Our work focuses on development of a collagen-glycosamimoglycan (CG) scaffold to facilitate ligament healing in the gap between the ruptured ends of the human anterior cruciate ligament (ACL). In the present investigation, we evaluated the effects of selected growth factors on human ACL cell responses important in tissue regeneration, namely cell migration, proliferation, collagen production, and expression of α-smooth muscle actin (SMA). Methods: Explants from six human ACLs were cultured on top of a CG scaffold. Culture conditions were with either 2% FBS (control), or 2% FBS supplemented with TGF-β1, PDGF-AB, EGF, or FGF-2. Histologic cell distribution, total DNA content, proliferation rate, rate of collagen synthesis, scaffold diameter and percentage of SMA positive cells were determined at two, three and four weeks. Results: The addition of TGF-β1 to the culture medium resulted in increased cell number, increased collagen production and increased expression of SMA within the scaffold. Supplementation with PDGF-AB resulted in increased cell proliferation rates within the scaffold and increased collagen production. The addition of FGF-2 resulted in increased cell proliferation rates and slowed rates of scaffold shrinkage when compared with the control group. Discussion: This work suggests that certain growth factors can alter the biologic functions of human ACL cells in a CG scaffold implanted as a bridge at the site of an ACL rupture. Based on these findings, the addition of selected growth factors to an implantable CG scaffold may facilitate ligament healing in the gap between the ruptured ends of the human ACL. © 2002 Published by Elsevier Science Ltd. on behalf of Orthopaedic Research Society.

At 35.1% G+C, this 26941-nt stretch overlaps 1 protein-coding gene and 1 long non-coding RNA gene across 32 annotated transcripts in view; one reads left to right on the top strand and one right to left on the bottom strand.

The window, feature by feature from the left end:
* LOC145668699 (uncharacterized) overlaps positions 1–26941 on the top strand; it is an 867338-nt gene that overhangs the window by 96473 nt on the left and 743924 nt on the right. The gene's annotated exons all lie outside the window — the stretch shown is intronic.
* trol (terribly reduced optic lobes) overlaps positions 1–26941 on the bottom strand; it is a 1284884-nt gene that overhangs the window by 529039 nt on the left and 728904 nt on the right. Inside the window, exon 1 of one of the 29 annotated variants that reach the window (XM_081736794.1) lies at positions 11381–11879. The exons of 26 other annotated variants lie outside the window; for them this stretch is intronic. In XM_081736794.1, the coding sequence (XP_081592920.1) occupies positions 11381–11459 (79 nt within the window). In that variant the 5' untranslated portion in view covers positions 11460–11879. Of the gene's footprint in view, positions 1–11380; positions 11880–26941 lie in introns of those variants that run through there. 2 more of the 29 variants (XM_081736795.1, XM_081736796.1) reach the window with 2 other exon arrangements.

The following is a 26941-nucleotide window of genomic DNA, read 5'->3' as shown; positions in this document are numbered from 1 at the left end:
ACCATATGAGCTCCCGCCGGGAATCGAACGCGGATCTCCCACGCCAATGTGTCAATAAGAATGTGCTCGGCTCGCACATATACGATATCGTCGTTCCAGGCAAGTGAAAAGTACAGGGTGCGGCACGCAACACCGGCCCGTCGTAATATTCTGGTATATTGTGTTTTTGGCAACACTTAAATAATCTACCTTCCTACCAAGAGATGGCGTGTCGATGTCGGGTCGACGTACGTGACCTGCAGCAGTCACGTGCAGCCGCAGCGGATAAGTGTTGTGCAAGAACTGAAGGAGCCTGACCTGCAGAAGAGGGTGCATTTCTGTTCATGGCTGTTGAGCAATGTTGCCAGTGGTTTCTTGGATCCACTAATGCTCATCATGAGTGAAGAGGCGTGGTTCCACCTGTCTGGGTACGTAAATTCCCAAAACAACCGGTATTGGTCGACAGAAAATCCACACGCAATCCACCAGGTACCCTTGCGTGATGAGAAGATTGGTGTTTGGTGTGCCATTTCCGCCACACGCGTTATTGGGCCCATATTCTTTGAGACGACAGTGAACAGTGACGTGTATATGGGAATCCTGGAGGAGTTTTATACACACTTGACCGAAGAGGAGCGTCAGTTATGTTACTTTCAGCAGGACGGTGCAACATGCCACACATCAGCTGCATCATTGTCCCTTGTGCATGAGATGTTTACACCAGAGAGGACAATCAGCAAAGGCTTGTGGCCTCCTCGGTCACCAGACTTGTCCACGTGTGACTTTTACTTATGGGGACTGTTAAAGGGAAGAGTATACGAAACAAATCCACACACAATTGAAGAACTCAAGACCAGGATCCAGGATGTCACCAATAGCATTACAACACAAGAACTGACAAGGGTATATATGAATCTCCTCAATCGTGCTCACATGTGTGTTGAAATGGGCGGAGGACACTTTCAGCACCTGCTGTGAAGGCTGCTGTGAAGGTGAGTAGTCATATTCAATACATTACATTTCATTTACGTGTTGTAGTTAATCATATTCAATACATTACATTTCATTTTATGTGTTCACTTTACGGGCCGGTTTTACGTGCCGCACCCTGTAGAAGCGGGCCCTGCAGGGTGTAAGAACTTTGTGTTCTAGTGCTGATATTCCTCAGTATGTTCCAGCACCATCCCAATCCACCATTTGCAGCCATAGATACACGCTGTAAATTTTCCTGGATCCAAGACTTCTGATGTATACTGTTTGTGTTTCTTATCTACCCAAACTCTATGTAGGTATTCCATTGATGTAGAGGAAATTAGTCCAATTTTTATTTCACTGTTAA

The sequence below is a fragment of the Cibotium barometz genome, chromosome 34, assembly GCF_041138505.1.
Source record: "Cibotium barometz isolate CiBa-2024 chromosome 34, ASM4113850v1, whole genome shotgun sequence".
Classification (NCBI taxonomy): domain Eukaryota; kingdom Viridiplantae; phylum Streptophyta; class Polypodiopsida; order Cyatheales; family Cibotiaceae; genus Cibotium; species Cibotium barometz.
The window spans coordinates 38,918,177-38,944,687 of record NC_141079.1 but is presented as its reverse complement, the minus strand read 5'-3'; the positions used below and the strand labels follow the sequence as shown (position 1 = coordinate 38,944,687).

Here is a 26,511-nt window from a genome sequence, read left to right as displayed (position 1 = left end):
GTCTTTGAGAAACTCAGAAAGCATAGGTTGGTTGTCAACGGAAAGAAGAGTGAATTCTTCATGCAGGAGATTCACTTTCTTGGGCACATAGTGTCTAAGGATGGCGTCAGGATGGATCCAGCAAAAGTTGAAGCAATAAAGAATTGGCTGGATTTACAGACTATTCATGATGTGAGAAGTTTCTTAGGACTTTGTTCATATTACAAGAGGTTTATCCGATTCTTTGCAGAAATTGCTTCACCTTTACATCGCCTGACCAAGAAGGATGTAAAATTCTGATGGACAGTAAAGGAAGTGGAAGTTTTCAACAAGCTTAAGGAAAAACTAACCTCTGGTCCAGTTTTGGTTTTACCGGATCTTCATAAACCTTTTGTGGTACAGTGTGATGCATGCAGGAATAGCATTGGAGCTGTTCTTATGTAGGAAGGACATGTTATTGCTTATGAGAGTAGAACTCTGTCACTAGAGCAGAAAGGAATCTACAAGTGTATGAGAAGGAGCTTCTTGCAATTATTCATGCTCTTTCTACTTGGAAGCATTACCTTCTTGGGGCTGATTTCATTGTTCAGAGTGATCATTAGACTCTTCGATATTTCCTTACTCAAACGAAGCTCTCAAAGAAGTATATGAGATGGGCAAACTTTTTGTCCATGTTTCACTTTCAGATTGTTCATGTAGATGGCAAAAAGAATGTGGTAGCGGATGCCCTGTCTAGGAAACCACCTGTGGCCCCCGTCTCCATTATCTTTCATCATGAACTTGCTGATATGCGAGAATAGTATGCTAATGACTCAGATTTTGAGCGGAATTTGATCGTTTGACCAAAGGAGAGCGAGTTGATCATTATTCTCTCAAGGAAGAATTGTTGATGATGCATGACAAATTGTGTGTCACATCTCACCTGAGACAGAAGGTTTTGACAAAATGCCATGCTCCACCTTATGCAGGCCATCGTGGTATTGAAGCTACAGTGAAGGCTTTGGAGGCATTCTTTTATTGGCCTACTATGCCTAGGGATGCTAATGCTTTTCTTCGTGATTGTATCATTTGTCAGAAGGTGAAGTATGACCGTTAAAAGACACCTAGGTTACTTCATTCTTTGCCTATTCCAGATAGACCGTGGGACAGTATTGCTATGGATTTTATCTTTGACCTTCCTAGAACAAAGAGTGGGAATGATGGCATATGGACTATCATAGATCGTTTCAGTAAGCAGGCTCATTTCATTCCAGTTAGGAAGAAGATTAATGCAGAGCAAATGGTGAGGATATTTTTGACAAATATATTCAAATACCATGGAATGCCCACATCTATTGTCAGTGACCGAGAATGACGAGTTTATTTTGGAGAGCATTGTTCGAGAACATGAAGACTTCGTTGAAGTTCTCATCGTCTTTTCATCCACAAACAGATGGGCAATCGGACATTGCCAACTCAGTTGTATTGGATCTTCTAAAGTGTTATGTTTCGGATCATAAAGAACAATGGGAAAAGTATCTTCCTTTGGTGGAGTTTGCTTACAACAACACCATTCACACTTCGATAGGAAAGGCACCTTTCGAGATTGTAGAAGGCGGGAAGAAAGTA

Murray, M. M., Rice, K., Wright, R. J., & Spector, M. (2003). The effect of selected growth factors on human anterior cruciate ligament cell interactions with a three-dimensional collagen-GAG scaffold. Journal of Orthopaedic Research, 21(2), 238–244. https://doi.org/10.1016/S0736-0266(02)00142-0